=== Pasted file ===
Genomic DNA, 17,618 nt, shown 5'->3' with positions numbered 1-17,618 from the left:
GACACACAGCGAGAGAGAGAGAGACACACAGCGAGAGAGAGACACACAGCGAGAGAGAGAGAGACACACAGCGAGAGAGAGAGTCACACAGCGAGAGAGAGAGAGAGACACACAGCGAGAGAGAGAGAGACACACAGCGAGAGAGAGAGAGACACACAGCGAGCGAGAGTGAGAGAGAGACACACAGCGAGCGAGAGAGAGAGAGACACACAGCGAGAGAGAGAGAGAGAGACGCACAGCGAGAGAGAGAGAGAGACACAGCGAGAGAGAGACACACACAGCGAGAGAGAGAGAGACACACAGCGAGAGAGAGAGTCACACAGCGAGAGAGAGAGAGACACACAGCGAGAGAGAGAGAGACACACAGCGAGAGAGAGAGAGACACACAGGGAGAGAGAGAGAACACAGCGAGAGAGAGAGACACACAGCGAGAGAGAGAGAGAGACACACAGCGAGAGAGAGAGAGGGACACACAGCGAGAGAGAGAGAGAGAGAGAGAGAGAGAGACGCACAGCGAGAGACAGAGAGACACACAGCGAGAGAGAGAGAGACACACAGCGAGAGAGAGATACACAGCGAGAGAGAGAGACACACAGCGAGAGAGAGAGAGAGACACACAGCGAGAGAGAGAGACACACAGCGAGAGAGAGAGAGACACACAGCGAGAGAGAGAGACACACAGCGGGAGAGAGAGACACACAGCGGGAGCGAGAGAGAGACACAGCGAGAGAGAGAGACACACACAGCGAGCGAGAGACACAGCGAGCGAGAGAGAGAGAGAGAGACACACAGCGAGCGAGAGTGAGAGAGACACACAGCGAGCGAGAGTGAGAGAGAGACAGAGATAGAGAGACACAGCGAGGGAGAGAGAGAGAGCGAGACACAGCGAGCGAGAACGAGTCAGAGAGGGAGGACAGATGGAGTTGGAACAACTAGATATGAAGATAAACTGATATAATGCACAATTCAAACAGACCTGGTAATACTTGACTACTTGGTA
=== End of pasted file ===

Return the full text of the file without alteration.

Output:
Genomic DNA, 17,618 nt, shown 5'->3' with positions numbered 1-17,618 from the left:
GACACACAGCGAGAGAGAGAGAGACACACAGCGAGAGAGAGACACACAGCGAGAGAGAGAGAGACACACAGCGAGAGAGAGAGTCACACAGCGAGAGAGAGAGAGAGACACACAGCGAGAGAGAGAGAGACACACAGCGAGAGAGAGAGAGACACACAGCGAGCGAGAGTGAGAGAGAGACACACAGCGAGCGAGAGAGAGAGAGACACACAGCGAGAGAGAGAGAGAGAGACGCACAGCGAGAGAGAGAGAGAGACACAGCGAGAGAGAGACACACACAGCGAGAGAGAGAGAGACACACAGCGAGAGAGAGAGTCACACAGCGAGAGAGAGAGAGACACACAGCGAGAGAGAGAGAGACACACAGCGAGAGAGAGAGAGACACACAGGGAGAGAGAGAGAACACAGCGAGAGAGAGAGACACACAGCGAGAGAGAGAGAGAGACACACAGCGAGAGAGAGAGAGGGACACACAGCGAGAGAGAGAGAGAGAGAGAGAGAGAGAGACGCACAGCGAGAGACAGAGAGACACACAGCGAGAGAGAGAGAGACACACAGCGAGAGAGAGATACACAGCGAGAGAGAGAGACACACAGCGAGAGAGAGAGAGAGACACACAGCGAGAGAGAGAGACACACAGCGAGAGAGAGAGAGACACACAGCGAGAGAGAGAGACACACAGCGGGAGAGAGAGACACACAGCGGGAGCGAGAGAGAGACACAGCGAGAGAGAGAGACACACACAGCGAGCGAGAGACACAGCGAGCGAGAGAGAGAGAGAGAGACACACAGCGAGCGAGAGTGAGAGAGACACACAGCGAGCGAGAGTGAGAGAGAGACAGAGATAGAGAGACACAGCGAGGGAGAGAGAGAGAGCGAGACACAGCGAGCGAGAACGAGTCAGAGAGGGAGGACAGATGGAGTTGGAACAACTAGATATGAAGATAAACTGATATAATGCACAATTCAAACAGACCTGGTAATACTTGACTACTTGGTA